Last week, the city of Salinas, California played host to the 2023 FIRA USA agricultural robotics show. The exhibition showcased over 25 innovative agricultural robotics solutions and associated technology vendors.
The focal point of this year’s show was undoubtedly the captivating in-field demonstrations, showcasing a variety of autonomous solutions operating on real plants. In a strategic move to enhance the overall experience, this year’s highly anticipated event was rescheduled from its previous October date to the month of September. The primary objective behind this decision was to facilitate the live in-field demonstrations. Based on my own experience, this decision proved to be a resounding success for the vendors involved.
However, the unfortunate side effect of putting the show at the end of the growing season was that the event was lightly attended by actual farmers, who had to stay home to harvest their crops.
I talked to multiple vendors who were disappointed by the lack of end users at the show, but the tractor distributors/VARs and resellers were there, as well as industry insiders, investors, and a large contingent of local school kids.
Burro demonstrated new features
Burro is an autonomous mobile robot company that produces a nimble outdoor AMR that is useful for helping to move material around the farm. Burro AMRs have been deployed into applications such as hauling crates of picked grapes from human pickers to the packing stations in the field as well as towing movable carts around plant nurseries.
At FIRA, Burro demonstrated several new expansion packs including a new 3D lidar sensor with a larger sensing range that enables the safety zones for higher speeds. They also launched new high-torque motors and expanded brackets for higher payloads (up to 750 lbs). In the live demos in vineyards, a Burro equipped with a BCS/Zanon style mowing implement demonstrated a Burro in a mowing application. Finally, the company demonstrated its new autonomous charging station.
Field demos were the highlight of the event
In the field demos, companies including SeedSpider, Stout Agtech, Mantis Agtech, Ecorobotix, Naio Technologies and Kult demonstrated mechanical weeding/cultivation on medium-density vegetable crops. These weeding units included both fully autonomous, standalone AMRs as well as implement versions of the equipment. Carbon Robotics demonstrated laser weeding and Verdant Robotics demonstrated selective spraying on high-density vegetable crops.
In my opinion, the Agtonomy solution performed flawlessly in its navigation and perception, following recent software releases after the launch of the product in April 2023 at the World Ag Expo. The company has partnered with Bobcat to produce the chassis for the Agtonomy solution and will look to partner with other OEM manufacturers to deploy its autonomy and perception engine.
Piaggio Fast Forward launched new Follow Me module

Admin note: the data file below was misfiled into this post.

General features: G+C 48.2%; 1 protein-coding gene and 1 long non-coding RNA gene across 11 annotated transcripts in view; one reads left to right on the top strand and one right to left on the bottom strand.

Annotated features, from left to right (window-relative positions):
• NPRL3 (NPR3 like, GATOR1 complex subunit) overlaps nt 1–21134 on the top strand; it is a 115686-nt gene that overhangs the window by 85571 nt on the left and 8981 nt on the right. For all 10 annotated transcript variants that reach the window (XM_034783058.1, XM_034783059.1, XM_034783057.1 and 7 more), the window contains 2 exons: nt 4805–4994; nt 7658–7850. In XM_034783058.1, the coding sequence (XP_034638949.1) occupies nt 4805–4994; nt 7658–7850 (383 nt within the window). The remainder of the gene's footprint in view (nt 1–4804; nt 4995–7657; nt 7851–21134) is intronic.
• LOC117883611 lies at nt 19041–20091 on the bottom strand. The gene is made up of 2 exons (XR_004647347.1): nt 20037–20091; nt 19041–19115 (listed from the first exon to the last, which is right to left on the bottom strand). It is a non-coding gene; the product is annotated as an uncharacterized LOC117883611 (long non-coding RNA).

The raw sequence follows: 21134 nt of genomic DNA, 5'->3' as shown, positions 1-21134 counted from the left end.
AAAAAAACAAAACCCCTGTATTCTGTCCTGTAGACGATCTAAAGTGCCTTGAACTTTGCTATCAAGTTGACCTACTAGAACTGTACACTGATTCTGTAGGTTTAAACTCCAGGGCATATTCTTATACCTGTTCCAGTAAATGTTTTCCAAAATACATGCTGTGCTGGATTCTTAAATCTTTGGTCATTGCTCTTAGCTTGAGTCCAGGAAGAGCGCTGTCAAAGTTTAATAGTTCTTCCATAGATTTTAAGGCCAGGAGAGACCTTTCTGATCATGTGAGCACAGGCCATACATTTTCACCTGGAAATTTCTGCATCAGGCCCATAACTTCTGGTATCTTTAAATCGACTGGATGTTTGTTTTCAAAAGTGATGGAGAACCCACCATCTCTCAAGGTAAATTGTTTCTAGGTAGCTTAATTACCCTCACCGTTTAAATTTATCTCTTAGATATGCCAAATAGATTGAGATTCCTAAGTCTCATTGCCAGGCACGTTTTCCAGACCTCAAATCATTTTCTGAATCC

Piaggio Fast Forward (PFF) launched their new “follow me module” – a completely self-contained, IP65 sealed perception and computing device that can be attached to any outdoor robot and deliver the same functionality seen on PFF’s Gita consumer robotics product line. This launch is part of the PFF product roadmap as the company moves from developing and perfecting its perception and guidance algorithms in the consumer electronics world to the requirements in the agricultural and industrial world.
Startup pitch contest winner: TRIC Robotics
The startup pitch event cohort of companies was especially crowded and competitive with twelve young startups competing for bragging rights and a compelling prize package that includes advisory services, a booth at next year’s FIRA USA event along with a healthy cash prize. The winner was TRIC Robotics, an autonomous solution that uses UVC light to help control fungus and pests on plants like strawberries. We’ve invited TRIC Robotics to compete at the upcoming RoboBusiness PitchFire event.
Interesting new GNSS solution: Geodnet
Last, but not least, the one serendipitous discovery at the show was a new company called Geodnet. In the world of outdoor robotics, location accuracy is critical, especially for applications that require greater accuracy than proved by a standalone GPS signal. To get positional accuracies in the centimeter range requires the use of GNSS stations and receivers.
There are a number of large companies(e.g. Trimble, Fixposition) who are now providing this service. Geodnet is taking a different approach to the problem with a crowdsourcing mesh network solution, where anyone can purchase a Geodnet antenna, put it on their property, and register its location with the network. End users (i.e. an autonomous tractor operating in a field, or a delivery robot/drone) can then leverage the signal to find its position. The station owners then earn an income, in the form of a cyber currency, from these subscribers who use their stations’ data.